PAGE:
Advanced EMDR Training

Integrating Jungian Psychology with EMDR Therapy

Enhancing Generalization to Accelerating Processing

 

You don’t need to know anything about Jungian Psychology to participate, but you do need to have completed EMDR training.

 

Integrating Jungian Psychology with EMDR Therapy

Imagine if Francine Shapiro and Carl Jung were interviewing a patient together.

Each would be listening and watching for material that the other might ignore, and of course, both would be looking for things they both valued. This course informs the therapist of valuable information that is often discarded.

Jung is notorious for integrating everything he could lay his eyes on, from myth and religion to science and art, astrology, Kabbalah, and even the esoteric science of alchemy. It was all fair game for inquiry. What others discarded, he sought out, searching for connections, and discovered value in this often-ignored material.

When integrating Jungian psychology with EMDR therapy, the amount of valued material increases with the new integrative perspective.

Turn the power of EMDR, which is like 220 volts of electrical energy into the power of a lightning bolt. Increase the power from simple symptoms resolution to compete for the transformation of the “self.” From the inauthentic to the authentic. From the maladaptive to the adaptive from the desolate to fulfilled.

This integrative approach does not treat clients; it transforms lives.

Let your empirical understanding move to that of the artist who nurtures the things that others discard. Learn to notice the unremarkable discardable to create the incredible.

This workshop identifies relevant parallels between EMDR therapy and Jungian psychology. Its purpose is to integrate the related Jungian concepts with the 8-phase framework of EMDR therapy.

This course instructs the participants in relevant Jungian language, then provides methods to identify and integrate this Jungian material during EMDR processing. The purpose of this integrative understanding is to enhance generalization following Shapiro’s instruction, to use “briefer, less specific cognitions” (Shapiro, 2018).

Jungian understanding expands Shapiro’s idea of utilizing “less specific” material beyond the cognition that will further generalize and accelerate the EMDR process.

Overview

This workshop identifies relevant parallels between EMDR therapy and Jungian psychology. Its purpose is to integrate relevant Jungian concepts with the 8-phases of EMDR therapy.

Participants will learn relevant Jungian material, then provide methods to identify and integrate the Jungian components during EMDR processing.

Shapiro states “an integrative approach causes profound psychological change.” Integration of these models dramatically enhances generalization, which accelerates EMDR processing causing the profound psychological change that Shapiro refers. Trainees will identify and utilize this material achieving accelerated results.

Learning Objectives

 

  1. Identify and compare relevant components that EMDR therapy and Jung’s psychoanalytic models share. Overview of the value and rational for integration of the two models.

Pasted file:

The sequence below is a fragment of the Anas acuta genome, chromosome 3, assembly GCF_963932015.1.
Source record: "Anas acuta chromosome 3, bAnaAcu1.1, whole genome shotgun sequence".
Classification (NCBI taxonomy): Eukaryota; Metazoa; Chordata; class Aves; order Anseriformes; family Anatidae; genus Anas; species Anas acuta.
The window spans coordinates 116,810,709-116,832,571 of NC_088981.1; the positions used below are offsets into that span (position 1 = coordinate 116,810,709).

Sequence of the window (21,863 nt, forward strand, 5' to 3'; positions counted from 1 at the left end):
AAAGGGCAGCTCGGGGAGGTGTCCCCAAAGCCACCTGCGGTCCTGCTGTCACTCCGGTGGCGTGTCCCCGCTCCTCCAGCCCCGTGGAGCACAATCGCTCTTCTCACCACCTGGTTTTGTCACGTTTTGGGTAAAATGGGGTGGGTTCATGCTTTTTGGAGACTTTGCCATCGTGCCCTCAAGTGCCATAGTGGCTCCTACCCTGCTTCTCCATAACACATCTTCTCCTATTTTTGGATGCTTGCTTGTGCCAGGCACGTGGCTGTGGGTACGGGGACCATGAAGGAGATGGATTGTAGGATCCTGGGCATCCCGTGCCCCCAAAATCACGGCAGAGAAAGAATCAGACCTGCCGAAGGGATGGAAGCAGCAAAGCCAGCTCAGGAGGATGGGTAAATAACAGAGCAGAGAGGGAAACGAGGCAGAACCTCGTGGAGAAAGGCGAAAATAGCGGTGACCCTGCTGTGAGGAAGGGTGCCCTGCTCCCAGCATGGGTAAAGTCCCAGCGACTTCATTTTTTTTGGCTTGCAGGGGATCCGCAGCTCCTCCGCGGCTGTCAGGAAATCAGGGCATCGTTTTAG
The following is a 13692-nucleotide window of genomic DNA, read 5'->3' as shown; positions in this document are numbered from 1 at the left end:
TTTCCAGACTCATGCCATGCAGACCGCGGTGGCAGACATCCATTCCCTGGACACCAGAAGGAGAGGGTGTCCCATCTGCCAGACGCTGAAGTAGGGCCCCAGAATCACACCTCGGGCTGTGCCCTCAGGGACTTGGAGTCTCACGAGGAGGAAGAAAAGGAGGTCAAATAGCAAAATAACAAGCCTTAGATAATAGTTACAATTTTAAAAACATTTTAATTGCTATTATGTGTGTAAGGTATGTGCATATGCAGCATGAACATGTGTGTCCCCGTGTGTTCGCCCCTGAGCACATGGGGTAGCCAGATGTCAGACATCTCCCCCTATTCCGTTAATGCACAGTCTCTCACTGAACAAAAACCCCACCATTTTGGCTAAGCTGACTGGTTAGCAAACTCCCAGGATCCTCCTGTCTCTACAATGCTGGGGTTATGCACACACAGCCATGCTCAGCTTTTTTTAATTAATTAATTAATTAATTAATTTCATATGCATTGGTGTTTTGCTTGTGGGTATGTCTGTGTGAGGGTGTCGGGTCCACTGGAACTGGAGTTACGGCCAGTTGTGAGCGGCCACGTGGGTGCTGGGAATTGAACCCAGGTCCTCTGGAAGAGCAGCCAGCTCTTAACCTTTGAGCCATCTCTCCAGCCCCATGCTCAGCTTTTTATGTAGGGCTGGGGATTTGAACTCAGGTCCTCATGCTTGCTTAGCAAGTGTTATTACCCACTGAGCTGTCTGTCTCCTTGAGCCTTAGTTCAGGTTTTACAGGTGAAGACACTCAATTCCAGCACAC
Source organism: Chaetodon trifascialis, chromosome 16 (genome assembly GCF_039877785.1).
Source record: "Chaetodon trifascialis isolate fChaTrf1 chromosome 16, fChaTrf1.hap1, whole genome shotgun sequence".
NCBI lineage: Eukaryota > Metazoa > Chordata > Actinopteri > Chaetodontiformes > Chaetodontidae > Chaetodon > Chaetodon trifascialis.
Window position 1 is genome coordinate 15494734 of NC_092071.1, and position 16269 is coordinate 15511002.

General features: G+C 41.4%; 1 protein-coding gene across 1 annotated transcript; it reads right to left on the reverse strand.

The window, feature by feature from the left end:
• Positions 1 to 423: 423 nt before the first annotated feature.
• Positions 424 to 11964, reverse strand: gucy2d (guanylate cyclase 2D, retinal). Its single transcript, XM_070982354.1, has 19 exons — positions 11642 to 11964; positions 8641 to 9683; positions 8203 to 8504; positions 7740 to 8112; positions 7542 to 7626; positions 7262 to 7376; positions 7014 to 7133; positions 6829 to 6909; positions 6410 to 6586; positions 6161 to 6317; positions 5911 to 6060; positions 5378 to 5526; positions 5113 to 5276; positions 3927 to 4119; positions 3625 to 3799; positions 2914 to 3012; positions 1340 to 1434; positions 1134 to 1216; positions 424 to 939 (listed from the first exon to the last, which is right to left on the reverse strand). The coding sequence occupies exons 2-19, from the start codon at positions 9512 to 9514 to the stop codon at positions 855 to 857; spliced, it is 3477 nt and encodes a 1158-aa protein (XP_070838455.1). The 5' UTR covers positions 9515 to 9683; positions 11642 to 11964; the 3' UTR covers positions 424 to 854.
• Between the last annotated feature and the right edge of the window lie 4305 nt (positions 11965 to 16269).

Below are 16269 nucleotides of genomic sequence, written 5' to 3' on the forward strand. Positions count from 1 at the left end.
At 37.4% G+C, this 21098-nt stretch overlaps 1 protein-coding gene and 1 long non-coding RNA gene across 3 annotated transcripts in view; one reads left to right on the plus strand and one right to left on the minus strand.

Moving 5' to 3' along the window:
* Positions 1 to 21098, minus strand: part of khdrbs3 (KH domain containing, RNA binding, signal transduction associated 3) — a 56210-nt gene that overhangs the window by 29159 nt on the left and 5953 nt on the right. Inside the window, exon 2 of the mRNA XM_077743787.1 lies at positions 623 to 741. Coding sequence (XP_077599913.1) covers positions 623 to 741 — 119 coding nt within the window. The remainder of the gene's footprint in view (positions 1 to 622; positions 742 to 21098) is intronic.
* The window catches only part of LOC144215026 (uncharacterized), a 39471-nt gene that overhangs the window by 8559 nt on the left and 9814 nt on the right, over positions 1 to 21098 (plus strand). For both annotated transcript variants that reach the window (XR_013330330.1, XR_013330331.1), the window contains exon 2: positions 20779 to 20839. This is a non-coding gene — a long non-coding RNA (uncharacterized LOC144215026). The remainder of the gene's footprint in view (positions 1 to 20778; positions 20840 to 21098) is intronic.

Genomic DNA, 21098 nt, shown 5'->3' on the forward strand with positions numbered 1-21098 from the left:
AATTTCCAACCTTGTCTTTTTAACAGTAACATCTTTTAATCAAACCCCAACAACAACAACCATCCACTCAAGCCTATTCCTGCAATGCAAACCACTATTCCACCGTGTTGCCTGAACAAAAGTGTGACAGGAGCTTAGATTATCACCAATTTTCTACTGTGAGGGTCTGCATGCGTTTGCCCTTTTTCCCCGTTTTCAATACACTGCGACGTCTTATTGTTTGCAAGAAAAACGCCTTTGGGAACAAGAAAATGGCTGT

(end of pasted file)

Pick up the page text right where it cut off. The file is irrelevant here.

2. Discuss and compare the explanation of a multi-stage process each model identifies as part of the therapeutic process and how the integration of these two models clarifies each of these stages.
  3. Incorporate the objective empirical perspective emphasized in the development of the evidenced based approach of EMDR therapy with the more subjective artistic view championed by C. G. Jung.
  4. Discuss and describe the historic evolution of the name EMD to EMDR in which Shapiro shifted from an exposure approach to a free association psychoanalytic approach in the EMDR processing to demonstrate and valid reason for this integrative approach.
  5. Discuss and describe the importance of a self-healing approach that these two models share in their understanding of the therapeutic process.
  6. Identify and understand the importance that defense mechanisms play in the service of avoidance from this integrative perspective.
  7. Describe the necessity for the client to surrender to the therapeutic process required by both of these models and also required in the integrative perspective.
  8. Describe how the integrative approach of the first three parallels (Self-healing, avoidance and surrender) work within the framework of EMDR therapy.
  9. Identify and understand the additional integrative parallels (dismantling of the negative core belief; loss of identity; adaptive shift to the new self) and their relevance to the EMDR therapy and transformational stages.
  10. Distinguish and utilize the Jungian material from the more familiar EMDR material to enhance generalization and accelerate EMDR processing. 
  11. Advise the trainee of Jung and Shapiro’s warning (informed consent) because of the profound and permanent psychological change that can occur when EMDR moves beyond symptoms resolution.
  12. Analyze video and review case transcripts for both EMDR material and Jungian material.
  13. Practice Session 1 & II: Identify and process EMDR therapy with a new integrative understanding that provides the therapist with more opportunity to enhance generalization.

Advanced

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